Shania Twain best songs revealed

SHANIA TWAIN has one good album and was never really country, though the singer had a very successful few years and made a pop career for herself out of “Man! I Feel Like a Woman!” or “That Don’t Impress Me Much,

Shania Twain is a Canadian country pop singer-songwriter and actress. She is known for her successful albums such as “The Woman in Me” (1995) and “Come On Over” (1997), which became the best-selling country album of all time by a female artist, as well as her hit songs like “Man! I Feel Like a Woman!”, “That Don’t Impress Me Much”, and “You’re Still the One”. Twain has sold over 100 million records, making her one of the best-selling music artists of all time.

The star said “It’s such a rocky track but with a country stomp, a true hybrid song, and it had all the attitude that I would continue to put into the music I was writing”.

I wanted “Any Man of Mine” to be the first single from The Woman in Me, because to me that was really coming in, kicking the door down and saying, ‘This is a new sound for the genre,’ and I was excited about it. Shanie said she was putting her foot down, putting all that sass into the lyrics”, adding “I guess you could say that I sort of stamped a quintessential Shania mark on it”.

“You write them and you live them in that moment. Then, you let them go,” she says. But with a new album and tour, the music-industry “auntie” still has a lot to give.

That’s why we ended up going with “Whose Bed Have Your Boots Been Under” as the first single, because it’s a more typically country song. We wanted to sort of ease people in to “Any Man of Mine”.

On her music her team were putting a rock edge to her country songs, and she was confident that going in this direction was really where she belonged.

Even playing the songs to my label head was hard. I didn’t know what he was going to think because it was so very, very different. It was a unique stance that was nowhere in country at that moment. I thought maybe I might even get dropped from the label. I mean, what if they didn’t know what to do with these songs, or where they might fit?

So I was very lucky to have the label that I did, and we were at least able to get it to radio meekly. Very meekly. Because it was a struggle, I’m telling you! Those faces I got when I was visiting those radio stations! It was tough.

I mean, some of them were very polite. They would say, ‘Wow, it really sounds great but we could never play it. There’s no way our fans are gonna want to listen to this.’ Then a little bit later they’d say, ‘Okay, we’ll play it one time and if we get callbacks we’ll go from there, otherwise you’re on your own.’

Thankfully, the fans did call back. They loved the song, and it was almost like it became this instant success once that little trickle of airplay began.

Shania Twain’s 5 best songs ever, ranked

1. You’re Still the One
2. Man! I Feel Like a Woman
3. From This Moment On
4. That Don’t Impress Me Much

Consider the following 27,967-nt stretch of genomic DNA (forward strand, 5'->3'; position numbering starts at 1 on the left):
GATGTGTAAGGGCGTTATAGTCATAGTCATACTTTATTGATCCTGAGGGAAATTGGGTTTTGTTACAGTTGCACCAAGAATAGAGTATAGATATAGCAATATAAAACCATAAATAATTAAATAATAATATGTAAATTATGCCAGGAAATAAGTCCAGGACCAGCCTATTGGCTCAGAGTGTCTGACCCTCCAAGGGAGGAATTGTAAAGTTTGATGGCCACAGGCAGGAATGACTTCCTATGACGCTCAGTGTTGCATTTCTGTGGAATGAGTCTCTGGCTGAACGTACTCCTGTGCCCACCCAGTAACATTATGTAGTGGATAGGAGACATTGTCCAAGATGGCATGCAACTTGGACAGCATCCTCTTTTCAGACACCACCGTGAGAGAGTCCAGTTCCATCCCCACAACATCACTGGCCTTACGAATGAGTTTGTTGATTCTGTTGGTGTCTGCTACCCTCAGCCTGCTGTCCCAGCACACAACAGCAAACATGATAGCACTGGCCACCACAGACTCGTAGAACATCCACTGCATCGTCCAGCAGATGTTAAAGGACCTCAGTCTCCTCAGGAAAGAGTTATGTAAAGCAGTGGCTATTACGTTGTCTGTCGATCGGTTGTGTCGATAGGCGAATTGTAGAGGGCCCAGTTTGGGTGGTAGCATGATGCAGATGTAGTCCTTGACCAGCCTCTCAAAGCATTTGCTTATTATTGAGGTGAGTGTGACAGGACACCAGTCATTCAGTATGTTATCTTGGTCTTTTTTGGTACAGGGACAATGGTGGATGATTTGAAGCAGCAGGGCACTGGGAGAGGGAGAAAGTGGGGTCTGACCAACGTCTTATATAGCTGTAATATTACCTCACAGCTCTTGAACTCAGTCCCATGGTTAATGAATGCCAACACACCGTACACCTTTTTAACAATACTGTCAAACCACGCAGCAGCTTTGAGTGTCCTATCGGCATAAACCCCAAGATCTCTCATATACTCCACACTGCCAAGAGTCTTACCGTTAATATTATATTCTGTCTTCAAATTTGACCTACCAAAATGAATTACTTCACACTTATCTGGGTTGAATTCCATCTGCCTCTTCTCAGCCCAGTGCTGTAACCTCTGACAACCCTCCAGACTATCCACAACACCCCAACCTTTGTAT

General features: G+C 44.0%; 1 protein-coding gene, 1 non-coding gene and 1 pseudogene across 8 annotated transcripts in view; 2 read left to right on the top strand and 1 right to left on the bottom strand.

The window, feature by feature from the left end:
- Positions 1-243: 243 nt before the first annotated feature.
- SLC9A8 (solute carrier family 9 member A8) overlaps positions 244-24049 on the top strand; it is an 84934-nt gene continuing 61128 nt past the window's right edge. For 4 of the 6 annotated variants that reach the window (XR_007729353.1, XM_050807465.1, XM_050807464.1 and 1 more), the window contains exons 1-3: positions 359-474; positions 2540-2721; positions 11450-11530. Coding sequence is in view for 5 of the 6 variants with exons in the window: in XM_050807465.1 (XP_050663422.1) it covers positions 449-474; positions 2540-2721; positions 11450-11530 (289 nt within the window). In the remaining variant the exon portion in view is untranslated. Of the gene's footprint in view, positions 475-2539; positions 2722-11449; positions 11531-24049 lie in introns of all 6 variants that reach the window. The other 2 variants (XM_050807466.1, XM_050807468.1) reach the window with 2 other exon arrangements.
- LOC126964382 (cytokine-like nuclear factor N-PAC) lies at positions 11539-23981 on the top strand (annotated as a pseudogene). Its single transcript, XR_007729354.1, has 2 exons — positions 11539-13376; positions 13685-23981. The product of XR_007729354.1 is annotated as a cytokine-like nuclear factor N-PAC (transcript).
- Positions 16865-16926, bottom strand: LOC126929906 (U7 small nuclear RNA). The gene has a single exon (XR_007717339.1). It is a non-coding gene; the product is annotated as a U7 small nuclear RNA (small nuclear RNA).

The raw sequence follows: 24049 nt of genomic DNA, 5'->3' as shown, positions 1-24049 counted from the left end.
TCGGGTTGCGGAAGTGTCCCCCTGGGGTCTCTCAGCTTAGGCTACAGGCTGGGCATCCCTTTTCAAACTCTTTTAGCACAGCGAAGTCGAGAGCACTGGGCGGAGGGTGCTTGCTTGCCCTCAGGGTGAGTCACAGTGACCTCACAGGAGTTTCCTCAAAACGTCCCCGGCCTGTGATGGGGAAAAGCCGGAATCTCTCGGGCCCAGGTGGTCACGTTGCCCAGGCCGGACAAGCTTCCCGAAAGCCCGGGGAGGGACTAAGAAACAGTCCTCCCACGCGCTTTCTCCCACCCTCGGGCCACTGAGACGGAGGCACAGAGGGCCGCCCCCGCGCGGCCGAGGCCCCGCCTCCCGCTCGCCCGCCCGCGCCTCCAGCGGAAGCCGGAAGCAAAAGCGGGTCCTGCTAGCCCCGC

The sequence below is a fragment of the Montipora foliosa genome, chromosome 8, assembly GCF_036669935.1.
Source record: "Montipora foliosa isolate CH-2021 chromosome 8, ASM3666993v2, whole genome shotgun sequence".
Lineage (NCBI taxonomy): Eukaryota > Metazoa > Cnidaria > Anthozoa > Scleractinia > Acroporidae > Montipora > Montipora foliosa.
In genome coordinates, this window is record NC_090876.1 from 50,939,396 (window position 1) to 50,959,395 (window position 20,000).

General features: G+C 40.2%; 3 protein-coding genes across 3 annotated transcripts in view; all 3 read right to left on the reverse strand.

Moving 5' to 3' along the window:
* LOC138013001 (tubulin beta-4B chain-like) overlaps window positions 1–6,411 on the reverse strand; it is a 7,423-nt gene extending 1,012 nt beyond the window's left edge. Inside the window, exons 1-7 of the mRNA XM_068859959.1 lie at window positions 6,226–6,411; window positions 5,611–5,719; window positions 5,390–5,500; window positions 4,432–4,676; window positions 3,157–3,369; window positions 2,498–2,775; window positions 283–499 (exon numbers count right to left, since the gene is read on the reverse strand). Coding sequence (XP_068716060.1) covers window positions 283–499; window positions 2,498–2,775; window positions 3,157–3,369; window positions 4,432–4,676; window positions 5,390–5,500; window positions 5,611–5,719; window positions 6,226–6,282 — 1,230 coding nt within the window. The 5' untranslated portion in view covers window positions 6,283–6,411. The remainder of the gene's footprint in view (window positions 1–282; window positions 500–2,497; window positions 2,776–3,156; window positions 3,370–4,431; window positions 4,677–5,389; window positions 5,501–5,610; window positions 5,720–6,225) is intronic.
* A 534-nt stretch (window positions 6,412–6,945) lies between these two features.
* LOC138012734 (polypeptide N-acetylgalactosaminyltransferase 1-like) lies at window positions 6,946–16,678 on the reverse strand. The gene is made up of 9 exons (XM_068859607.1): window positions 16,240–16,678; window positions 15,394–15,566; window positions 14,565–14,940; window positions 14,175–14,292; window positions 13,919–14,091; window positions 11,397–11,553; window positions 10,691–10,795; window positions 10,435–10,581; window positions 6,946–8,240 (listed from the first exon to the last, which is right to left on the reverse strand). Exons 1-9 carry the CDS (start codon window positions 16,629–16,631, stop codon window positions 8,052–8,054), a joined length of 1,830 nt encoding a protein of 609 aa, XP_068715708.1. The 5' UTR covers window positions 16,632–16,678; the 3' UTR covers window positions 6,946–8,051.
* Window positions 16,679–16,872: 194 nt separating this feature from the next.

5. Any Man of Mine

Last album

Queen of Me, Twain’s first full album since 2017’s Now. Fans got a taste of that voice in Las Vegas with her two residencies, “Shania: Still the One” at Caesar’s Palace in 2012 and “Let’s Go!” at Planet Hollywood in 2021. The first residency marked her return to performing live after a decade-long hiatus.

“It’s easier for me to make loud sounds than it is to make soft sounds,” she says of the shift and how she adapted to the changes, which include Gore-Tex rods to stabilize her throat from what she called “flanging” and a lack of control. “When the air is dry, it’s harder to get that resonance. When I’m loud, it happens, which was the opposite problem before I got the surgery.”

The Vegas set lists included her greatest hits, spanning three decades in the business. Those songs were the catalyst for something else most people would consider hard. Robert John “Mutt” Lange, Twain’s ex-husband, produced many of her most popular tracks. Performing love songs like “Forever and for Always” and “From This Moment On” night after night, with their connection to that particular relationship, isn’t something anyone would consider easy.

On songwriting

Twain admits that while the world was locked down and she was recovering from a tough bout with COVID, she was busy writing, even humbly bragging that she’d written enough material for “four or five albums.”

“I was writing all these songs in my pajamas,” she laughs. But when the mention of her surgery and the maybe-ephemeral nature of her current voice comes up, she’s reminded that she could lose it again. Twain doesn’t shy away from the fact that she was writing so much because she may be on borrowed time.

It’s so true. It was nonstop, definitely. To some people in the industry, I was manufactured for sure. And I think it was only recently, after the documentary, that a lot of people actually realised that wasn’t true and that the record was way overdue to be set straight.

At the time, while all that was happening, I didn’t waste my time to try and change people’s minds. It just felt like a waste of energy and effort. I wanted to be focused on the music. I had so much work to do. I didn’t want to spend my interview time defending myself. I wanted to talk about the music, about creativity, and about what was next.

I tried to just avoid those questions and move on from them, to be honest. To just let them roll of my back. It felt like it would bog me down otherwise, because it was pretty relentless. I’m not really sure why I didn’t take it personally. I guess just because I knew it wasn’t the truth.

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Lee Clarke
Lee Clarke
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